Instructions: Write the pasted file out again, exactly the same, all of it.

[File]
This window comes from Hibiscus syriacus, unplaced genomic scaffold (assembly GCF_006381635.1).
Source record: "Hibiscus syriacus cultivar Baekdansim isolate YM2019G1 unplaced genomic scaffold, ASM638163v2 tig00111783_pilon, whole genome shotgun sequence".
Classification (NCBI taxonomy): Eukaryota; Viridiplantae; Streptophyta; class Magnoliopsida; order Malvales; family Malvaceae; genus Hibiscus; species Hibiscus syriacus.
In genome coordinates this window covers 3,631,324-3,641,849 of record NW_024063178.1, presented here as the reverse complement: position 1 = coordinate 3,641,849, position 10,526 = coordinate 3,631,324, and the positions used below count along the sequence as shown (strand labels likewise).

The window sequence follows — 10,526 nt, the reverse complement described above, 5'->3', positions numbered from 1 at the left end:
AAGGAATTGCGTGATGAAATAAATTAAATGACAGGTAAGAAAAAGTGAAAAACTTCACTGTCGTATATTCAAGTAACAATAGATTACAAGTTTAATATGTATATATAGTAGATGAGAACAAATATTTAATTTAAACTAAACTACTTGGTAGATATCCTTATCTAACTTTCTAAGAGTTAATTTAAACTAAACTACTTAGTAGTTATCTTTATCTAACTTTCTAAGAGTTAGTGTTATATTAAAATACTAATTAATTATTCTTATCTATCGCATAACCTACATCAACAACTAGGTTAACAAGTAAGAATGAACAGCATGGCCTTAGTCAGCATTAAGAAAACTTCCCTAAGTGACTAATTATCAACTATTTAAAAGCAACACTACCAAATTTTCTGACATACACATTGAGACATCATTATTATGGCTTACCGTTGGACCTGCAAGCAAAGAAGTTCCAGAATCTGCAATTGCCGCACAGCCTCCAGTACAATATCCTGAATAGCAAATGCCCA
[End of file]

This window comes from Hibiscus syriacus, unplaced genomic scaffold (assembly GCF_006381635.1).
Source record: "Hibiscus syriacus cultivar Baekdansim isolate YM2019G1 unplaced genomic scaffold, ASM638163v2 tig00111783_pilon, whole genome shotgun sequence".
Classification (NCBI taxonomy): Eukaryota; Viridiplantae; Streptophyta; class Magnoliopsida; order Malvales; family Malvaceae; genus Hibiscus; species Hibiscus syriacus.
In genome coordinates this window covers 3,631,324-3,641,849 of record NW_024063178.1, presented here as the reverse complement: position 1 = coordinate 3,641,849, position 10,526 = coordinate 3,631,324, and the positions used below count along the sequence as shown (strand labels likewise).

The window sequence follows — 10,526 nt, the reverse complement described above, 5'->3', positions numbered from 1 at the left end:
AAGGAATTGCGTGATGAAATAAATTAAATGACAGGTAAGAAAAAGTGAAAAACTTCACTGTCGTATATTCAAGTAACAATAGATTACAAGTTTAATATGTATATATAGTAGATGAGAACAAATATTTAATTTAAACTAAACTACTTGGTAGATATCCTTATCTAACTTTCTAAGAGTTAATTTAAACTAAACTACTTAGTAGTTATCTTTATCTAACTTTCTAAGAGTTAGTGTTATATTAAAATACTAATTAATTATTCTTATCTATCGCATAACCTACATCAACAACTAGGTTAACAAGTAAGAATGAACAGCATGGCCTTAGTCAGCATTAAGAAAACTTCCCTAAGTGACTAATTATCAACTATTTAAAAGCAACACTACCAAATTTTCTGACATACACATTGAGACATCATTATTATGGCTTACCGTTGGACCTGCAAGCAAAGAAGTTCCAGAATCTGCAATTGCCGCACAGCCTCCAGTACAATATCCTGAATAGCAAATGCCCA